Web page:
Strip Buckfast Abbey of charity status over alcoholic drink 'linked to crime', demand secularists
Monks at Buckfast Abbey in Devon have been targeted by secularists calling for the Abbey to be stripped of its charitable status because the monks make an alcoholic drink that has been linked to violent crime in Scotland.
Buckfast Tonic Wine, known commonly as 'Buckie' in Scotland, contains caffeine as well as 15 per cent alcohol and has been subject to growing controversy over its apparent links to criminal incidents.
Now the National Secular Society (NSS) has hit out at the Buckfast Abbey Trust for not paying tax on its income because of its charitable status, which the society claims is an 'abuse of the charitable system'.
The NSS has called on the Charity Commission to remove the Abbey trust's charitable status 'unless they change their activities'.
Its vice president Alistair McBay said: 'The monks should be setting an example as a religious organisation but the opposite is happening'.
The Abbey has made about £88m since 2004 from royalties made on each bottle of Buckfast sold, according to the Charity Commission.
The trust justifies its existence as a charity in its annual report, stating that its aim is the 'advancement of the Roman Catholic religion'.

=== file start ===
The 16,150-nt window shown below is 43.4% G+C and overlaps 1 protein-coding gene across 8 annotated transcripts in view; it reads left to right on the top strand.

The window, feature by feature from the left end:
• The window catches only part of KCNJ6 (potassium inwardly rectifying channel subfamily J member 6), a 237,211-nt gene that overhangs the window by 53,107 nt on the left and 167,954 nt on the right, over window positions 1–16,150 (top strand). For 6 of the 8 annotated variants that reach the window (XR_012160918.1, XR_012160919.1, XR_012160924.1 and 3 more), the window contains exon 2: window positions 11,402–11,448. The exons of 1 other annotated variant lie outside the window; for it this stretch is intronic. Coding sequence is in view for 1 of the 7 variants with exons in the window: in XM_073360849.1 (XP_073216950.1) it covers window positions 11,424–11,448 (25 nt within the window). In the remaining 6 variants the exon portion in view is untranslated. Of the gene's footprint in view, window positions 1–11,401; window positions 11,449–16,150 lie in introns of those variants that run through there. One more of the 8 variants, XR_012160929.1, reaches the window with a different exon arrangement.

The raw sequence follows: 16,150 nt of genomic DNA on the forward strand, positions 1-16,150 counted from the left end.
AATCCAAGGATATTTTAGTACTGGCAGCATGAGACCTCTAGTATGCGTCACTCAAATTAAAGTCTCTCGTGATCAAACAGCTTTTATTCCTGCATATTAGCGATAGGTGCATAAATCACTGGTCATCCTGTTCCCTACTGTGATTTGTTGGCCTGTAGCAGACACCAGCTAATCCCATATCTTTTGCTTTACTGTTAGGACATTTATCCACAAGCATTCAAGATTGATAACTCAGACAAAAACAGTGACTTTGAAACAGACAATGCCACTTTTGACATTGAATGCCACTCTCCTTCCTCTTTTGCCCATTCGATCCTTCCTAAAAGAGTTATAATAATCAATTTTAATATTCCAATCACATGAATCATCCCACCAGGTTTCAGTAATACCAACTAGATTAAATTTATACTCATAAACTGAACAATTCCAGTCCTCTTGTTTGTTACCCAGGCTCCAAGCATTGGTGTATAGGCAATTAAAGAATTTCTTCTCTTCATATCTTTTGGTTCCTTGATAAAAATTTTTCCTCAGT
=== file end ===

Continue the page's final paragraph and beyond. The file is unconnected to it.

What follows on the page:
Last year, a Scottish sheriff said that there was a 'very definite association between Buckfast and violence'.
In 2007, the Scottish Prison Service found that 43.4 per cent of inmates had consumed Buckfast before their last offence, despite it accounting for less than one per cent of total alcohol sales nationally.
The Charity Commission said it took 'all complaints about registered charities seriously' and would 'assess the information about the Buckfast Abbey Trust to determine if there is a regulatory role for the Commission'.
Buckfast Abbey this morning did not return calls from Christian Today.
In its letter to the Charity Commission, the NSS described the Abbey as 'an organisation set up to advance religion operates as a religious community whose small number of members and the trustees derive significant personal benefit from the lavish property they reside in, financed by their trading activities, which are extensively interwoven with the operation of a commercial company'.
It concluded: 'To be granted charitable status is a secular reward; where a grateful public grants favourable tax treatment to an organisation due to the good works carried out for the benefit of all. Where harm outweighs the good or where the good is simply not good enough, public confidence in supporting charities risks being undermined. We therefore request that the Commission investigates the appropriateness of Buckfast Abbey Trust maintaining its charitable status.'